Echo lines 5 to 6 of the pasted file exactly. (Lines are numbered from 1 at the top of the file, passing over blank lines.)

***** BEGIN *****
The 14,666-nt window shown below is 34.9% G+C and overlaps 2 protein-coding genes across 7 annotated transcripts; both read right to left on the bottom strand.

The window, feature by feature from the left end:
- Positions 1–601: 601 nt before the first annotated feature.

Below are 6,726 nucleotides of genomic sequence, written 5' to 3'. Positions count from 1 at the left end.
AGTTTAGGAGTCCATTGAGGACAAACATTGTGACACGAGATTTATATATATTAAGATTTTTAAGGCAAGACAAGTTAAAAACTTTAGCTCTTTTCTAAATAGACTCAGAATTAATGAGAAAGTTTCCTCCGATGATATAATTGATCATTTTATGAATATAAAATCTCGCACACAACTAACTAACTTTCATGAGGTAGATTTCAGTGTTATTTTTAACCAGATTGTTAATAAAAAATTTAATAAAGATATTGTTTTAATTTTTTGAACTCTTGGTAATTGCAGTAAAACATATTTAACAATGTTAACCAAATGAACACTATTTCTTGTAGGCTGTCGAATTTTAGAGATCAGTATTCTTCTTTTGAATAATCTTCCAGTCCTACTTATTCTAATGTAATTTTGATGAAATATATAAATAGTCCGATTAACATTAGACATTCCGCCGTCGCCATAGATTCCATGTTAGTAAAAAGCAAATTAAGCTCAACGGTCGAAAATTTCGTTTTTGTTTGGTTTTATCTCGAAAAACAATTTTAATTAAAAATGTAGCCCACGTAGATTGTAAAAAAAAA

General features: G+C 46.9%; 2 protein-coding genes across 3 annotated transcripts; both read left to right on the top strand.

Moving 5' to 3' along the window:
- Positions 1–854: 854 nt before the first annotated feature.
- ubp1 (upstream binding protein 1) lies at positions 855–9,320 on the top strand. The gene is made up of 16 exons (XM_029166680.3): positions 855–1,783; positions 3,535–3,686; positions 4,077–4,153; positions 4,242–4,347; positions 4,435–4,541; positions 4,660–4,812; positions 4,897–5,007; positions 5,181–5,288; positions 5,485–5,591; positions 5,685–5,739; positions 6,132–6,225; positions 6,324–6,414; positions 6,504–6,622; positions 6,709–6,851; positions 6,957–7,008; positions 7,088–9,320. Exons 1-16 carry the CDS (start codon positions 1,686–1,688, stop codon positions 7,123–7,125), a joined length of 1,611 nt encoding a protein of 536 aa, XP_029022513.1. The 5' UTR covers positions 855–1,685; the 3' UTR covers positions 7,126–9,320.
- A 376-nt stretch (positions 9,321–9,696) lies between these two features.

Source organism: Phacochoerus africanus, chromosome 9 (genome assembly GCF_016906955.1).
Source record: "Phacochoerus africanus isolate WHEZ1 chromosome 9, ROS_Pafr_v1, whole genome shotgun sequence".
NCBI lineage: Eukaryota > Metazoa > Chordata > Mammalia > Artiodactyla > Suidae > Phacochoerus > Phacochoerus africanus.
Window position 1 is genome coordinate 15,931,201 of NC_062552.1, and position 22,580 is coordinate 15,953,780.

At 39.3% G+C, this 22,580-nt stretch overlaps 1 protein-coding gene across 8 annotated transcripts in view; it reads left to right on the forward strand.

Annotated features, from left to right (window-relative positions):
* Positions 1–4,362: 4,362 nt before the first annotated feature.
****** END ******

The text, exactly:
AGTTTAGGAGTCCATTGAGGACAAACATTGTGACACGAGATTTATATATATTAAGATTTTTAAGGCAAGACAAGTTAAAAACTTTAGCTCTTTTCTAAATAGACTCAGAATTAATGAGAAAGTTTCCTCCGATGATATAATTGATCATTTTATGAATATAAAATCTCGCACACAACTAACTAACTTTCATGAGGTAGATTTCAGTGTTATTTTTAACCAGATTGTTAATAAAAAATTTAATAAAGATATTGTTTTAATTTTTTGAACTCTTGGTAATTGCAGTAAAACATATTTAACAATGTTAACCAAATGAACACTATTTCTTGTAGGCTGTCGAATTTTAGAGATCAGTATTCTTCTTTTGAATAATCTTCCAGTCCTACTTATTCTAATGTAATTTTGATGAAATATATAAATAGTCCGATTAACATTAGACATTCCGCCGTCGCCATAGATTCCATGTTAGTAAAAAGCAAATTAAGCTCAACGGTCGAAAATTTCGTTTTTGTTTGGTTTTATCTCGAAAAACAATTTTAATTAAAAATGTAGCCCACGTAGATTGTAAAAAAAAA

General features: G+C 46.9%; 2 protein-coding genes across 3 annotated transcripts; both read left to right on the top strand.